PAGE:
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News | 7 min read

Chesterfield chamber’s new president to focus on regionalism

September 24, 2013

Danna Geisler started her new job a week ago today.
While that in itself isn’t big news – people start jobs every day after all – the job she took makes her first day at work something of an event.
The 29-year-old took a step into a world that most people think is dominated by mostly older men: She’s running a local chamber of commerce.
Geisler is the new president of the Chesterfield County Chamber of Commerce.
As such, she is charged with leading a business organization with ties in the community and where many of the businesses have been around longer than she has been alive.
“It is very unusual to have someone as young as Danna at the helm of a chamber, but I applaud the Chesterfield Chamber for recognizing her potential and putting her in that position,” said Kim Scheeler, president and CEO of the Greater Richmond Chamber and Geisler’s former boss.
“It says a lot about their desire to do things differently. … Some people might see it as a risk. I see it as a wise move.”
Taking on the job at such a young age doesn’t intimidate her, Geisler said.
She thinks she can give the chamber – and, by extension, Chesterfield’s business community – a shot in the arm by bringing in younger members, generating ideas and improving its visibility.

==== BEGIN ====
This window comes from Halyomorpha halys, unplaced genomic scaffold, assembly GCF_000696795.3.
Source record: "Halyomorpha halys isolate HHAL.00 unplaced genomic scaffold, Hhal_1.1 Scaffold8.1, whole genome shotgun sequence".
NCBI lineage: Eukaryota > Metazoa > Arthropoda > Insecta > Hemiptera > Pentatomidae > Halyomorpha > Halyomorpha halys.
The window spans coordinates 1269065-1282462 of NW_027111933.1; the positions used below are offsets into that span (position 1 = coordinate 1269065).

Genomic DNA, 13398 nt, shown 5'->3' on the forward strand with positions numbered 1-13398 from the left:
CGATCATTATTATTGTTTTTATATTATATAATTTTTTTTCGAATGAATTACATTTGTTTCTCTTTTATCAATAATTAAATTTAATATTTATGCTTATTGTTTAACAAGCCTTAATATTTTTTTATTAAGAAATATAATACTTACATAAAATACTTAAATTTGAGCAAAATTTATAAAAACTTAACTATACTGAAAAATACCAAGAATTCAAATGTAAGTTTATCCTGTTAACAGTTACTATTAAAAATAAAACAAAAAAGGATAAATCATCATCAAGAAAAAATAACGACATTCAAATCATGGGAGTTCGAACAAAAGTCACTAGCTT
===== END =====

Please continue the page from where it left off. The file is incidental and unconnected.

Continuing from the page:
“It’s not about age. It’s about ability. It’s about having the willingness and passion to go and do it,” she said.
One of her major priorities is making Chesterfield more of a regional player than it has been.
Starting in 2009, Geisler was the program manager overseeing the various business councils for the Greater Richmond Chamber, which is not affiliated with the Chesterfield chamber. In her role, she worked closely with the Chesterfield and Richmond business councils.
“I’m not going to feel bound by the jurisdiction’s boundaries,” she said. “We are reliant on each other as jurisdictions, and without working together we won’t be as great.”
Regional cooperation is one of the main priorities laid out in a strategic plan the Chesterfield chamber adopted last year.
Geisler’s new ideas and her perspective are among the reasons the chamber’s board of directors chose her.
“I think Danna Geisler brings the right balance of energy, leadership and vision that we need to take the Chesterfield chamber from being a small-business organization to a regional catalyst for business and advocacy,” said David Saunders, president of the Richmond ad agency Madison + Main.